Understood correctly, social Darwinism refers as much to cooperation and community as it does to individuals looking out only for their immediate self-interest.
Our hominid ancestors learned to cooperate in order to hunt and raise families successfully. It’s true of other primates too, especially apes. Chimpanzees coordinate hunting and child rearing, share food, and demonstrate emotional sensitivities to other members of their troops. They work together to solve problems too, as this Youtube video shows:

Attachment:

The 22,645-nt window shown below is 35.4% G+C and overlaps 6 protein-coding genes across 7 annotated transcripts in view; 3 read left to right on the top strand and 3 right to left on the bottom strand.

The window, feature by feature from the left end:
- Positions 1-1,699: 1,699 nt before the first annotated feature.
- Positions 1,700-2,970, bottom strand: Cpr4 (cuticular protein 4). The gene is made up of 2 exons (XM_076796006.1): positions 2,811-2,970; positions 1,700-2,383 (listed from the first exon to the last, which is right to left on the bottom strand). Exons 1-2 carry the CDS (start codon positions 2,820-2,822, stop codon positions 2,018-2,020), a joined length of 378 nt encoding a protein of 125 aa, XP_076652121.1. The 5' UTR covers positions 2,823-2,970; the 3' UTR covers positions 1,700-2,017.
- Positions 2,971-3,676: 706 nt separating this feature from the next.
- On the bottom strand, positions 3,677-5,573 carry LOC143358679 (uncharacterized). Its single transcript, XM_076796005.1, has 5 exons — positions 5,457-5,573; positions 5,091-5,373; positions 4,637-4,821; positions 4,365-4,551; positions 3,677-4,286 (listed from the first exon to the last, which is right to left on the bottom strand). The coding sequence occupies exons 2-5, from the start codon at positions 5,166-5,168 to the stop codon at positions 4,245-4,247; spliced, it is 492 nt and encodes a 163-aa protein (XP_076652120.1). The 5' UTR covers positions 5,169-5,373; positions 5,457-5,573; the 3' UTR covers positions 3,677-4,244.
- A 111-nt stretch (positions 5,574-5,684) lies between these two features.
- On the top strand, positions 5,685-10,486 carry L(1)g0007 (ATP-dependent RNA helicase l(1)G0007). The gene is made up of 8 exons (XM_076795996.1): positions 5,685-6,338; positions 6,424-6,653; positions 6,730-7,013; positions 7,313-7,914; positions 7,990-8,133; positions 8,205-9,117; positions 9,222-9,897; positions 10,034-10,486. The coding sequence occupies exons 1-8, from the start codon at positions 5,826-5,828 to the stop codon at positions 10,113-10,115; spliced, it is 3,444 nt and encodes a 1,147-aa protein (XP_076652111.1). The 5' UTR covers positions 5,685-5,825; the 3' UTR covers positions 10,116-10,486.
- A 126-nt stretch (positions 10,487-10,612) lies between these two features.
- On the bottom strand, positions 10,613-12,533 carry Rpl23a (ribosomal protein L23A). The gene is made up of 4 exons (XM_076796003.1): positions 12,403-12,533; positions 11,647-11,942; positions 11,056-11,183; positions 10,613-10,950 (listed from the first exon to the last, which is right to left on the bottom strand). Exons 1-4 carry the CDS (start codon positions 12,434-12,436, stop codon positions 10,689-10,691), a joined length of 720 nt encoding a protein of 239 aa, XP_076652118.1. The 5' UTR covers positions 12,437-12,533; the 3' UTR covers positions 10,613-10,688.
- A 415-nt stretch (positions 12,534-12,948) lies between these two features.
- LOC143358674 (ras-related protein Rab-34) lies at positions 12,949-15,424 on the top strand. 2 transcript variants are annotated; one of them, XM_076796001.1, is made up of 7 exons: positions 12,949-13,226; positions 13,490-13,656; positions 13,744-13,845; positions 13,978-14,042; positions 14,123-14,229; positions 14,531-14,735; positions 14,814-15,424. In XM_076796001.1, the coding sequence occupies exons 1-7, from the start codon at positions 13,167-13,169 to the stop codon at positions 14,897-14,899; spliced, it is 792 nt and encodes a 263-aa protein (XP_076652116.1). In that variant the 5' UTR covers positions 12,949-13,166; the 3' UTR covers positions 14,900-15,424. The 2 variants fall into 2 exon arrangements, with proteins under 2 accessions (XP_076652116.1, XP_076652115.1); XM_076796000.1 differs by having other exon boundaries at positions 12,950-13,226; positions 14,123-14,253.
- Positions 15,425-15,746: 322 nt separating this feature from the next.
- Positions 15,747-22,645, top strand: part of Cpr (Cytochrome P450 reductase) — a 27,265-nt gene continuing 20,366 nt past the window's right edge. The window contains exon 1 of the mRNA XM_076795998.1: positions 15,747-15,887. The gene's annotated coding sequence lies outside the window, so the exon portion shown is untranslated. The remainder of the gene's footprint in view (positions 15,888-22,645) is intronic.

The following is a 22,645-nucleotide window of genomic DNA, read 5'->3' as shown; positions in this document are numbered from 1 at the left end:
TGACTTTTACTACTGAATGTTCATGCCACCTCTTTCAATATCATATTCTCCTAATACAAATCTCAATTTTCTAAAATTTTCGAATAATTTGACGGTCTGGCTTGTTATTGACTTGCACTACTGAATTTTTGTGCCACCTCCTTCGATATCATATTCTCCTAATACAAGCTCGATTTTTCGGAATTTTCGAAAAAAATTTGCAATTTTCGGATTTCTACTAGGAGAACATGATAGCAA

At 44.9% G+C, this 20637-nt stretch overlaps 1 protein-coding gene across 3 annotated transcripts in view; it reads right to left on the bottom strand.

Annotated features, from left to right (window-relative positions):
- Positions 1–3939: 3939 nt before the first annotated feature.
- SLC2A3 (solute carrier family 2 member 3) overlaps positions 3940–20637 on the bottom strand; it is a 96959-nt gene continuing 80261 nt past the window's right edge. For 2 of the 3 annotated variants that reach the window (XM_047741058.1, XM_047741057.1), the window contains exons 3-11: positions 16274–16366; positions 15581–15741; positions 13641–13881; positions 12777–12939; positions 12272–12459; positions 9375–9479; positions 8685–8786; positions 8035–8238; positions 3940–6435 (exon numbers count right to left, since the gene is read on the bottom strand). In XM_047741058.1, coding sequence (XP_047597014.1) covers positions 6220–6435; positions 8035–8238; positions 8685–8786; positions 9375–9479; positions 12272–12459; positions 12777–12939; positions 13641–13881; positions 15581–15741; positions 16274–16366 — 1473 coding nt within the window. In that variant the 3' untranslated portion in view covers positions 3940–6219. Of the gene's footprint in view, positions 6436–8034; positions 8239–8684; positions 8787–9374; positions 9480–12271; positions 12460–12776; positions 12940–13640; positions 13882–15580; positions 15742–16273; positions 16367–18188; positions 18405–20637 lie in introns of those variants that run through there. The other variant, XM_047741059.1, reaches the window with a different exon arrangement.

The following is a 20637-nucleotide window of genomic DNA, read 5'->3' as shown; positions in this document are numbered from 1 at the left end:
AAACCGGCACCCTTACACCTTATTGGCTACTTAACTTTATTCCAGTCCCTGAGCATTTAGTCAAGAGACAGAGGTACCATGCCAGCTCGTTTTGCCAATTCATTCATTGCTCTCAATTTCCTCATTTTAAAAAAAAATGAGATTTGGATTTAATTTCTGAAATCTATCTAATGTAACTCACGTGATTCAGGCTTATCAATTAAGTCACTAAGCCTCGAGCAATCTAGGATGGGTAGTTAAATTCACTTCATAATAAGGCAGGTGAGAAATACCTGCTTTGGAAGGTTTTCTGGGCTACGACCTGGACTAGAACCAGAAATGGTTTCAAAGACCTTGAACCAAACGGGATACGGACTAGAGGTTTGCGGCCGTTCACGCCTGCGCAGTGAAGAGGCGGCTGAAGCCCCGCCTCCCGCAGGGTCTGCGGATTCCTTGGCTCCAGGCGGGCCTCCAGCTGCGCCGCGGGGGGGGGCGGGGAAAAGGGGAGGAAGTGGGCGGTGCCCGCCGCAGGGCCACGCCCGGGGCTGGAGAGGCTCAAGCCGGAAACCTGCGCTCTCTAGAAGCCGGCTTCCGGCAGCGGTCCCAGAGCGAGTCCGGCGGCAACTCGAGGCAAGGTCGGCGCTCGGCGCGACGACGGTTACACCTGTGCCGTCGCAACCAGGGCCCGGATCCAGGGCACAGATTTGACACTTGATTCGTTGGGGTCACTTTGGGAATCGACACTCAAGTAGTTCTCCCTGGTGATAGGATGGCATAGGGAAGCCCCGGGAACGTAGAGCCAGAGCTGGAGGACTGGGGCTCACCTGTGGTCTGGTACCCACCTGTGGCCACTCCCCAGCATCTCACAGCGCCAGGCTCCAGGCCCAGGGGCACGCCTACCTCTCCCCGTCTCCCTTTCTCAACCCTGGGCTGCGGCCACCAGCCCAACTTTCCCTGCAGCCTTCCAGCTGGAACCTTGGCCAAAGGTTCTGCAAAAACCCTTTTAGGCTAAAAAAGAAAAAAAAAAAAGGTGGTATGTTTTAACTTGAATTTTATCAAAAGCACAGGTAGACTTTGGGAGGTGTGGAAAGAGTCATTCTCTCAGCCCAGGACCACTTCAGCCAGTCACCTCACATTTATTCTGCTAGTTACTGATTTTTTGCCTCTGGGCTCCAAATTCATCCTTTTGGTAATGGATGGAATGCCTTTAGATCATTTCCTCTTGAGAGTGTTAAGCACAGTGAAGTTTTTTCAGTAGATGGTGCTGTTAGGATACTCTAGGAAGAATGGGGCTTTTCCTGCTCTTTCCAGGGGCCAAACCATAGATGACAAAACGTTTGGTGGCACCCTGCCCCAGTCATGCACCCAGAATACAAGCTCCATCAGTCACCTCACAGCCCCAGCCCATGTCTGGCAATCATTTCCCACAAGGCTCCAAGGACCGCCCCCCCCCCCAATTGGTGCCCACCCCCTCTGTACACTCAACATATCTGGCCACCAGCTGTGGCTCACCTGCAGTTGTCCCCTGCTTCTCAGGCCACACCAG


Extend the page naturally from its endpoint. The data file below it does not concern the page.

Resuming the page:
We always strive to increase our chances for individual survival, so self-interest never leaves the equation. But the term “social Darwinism” or “Darwinian” behavior conjures up images of purely uncharitable egoism. This is a harmful misunderstanding of Charles Darwin and evolutionary theory that is often used to discredit the scientific truth of social relations in the human and animal world.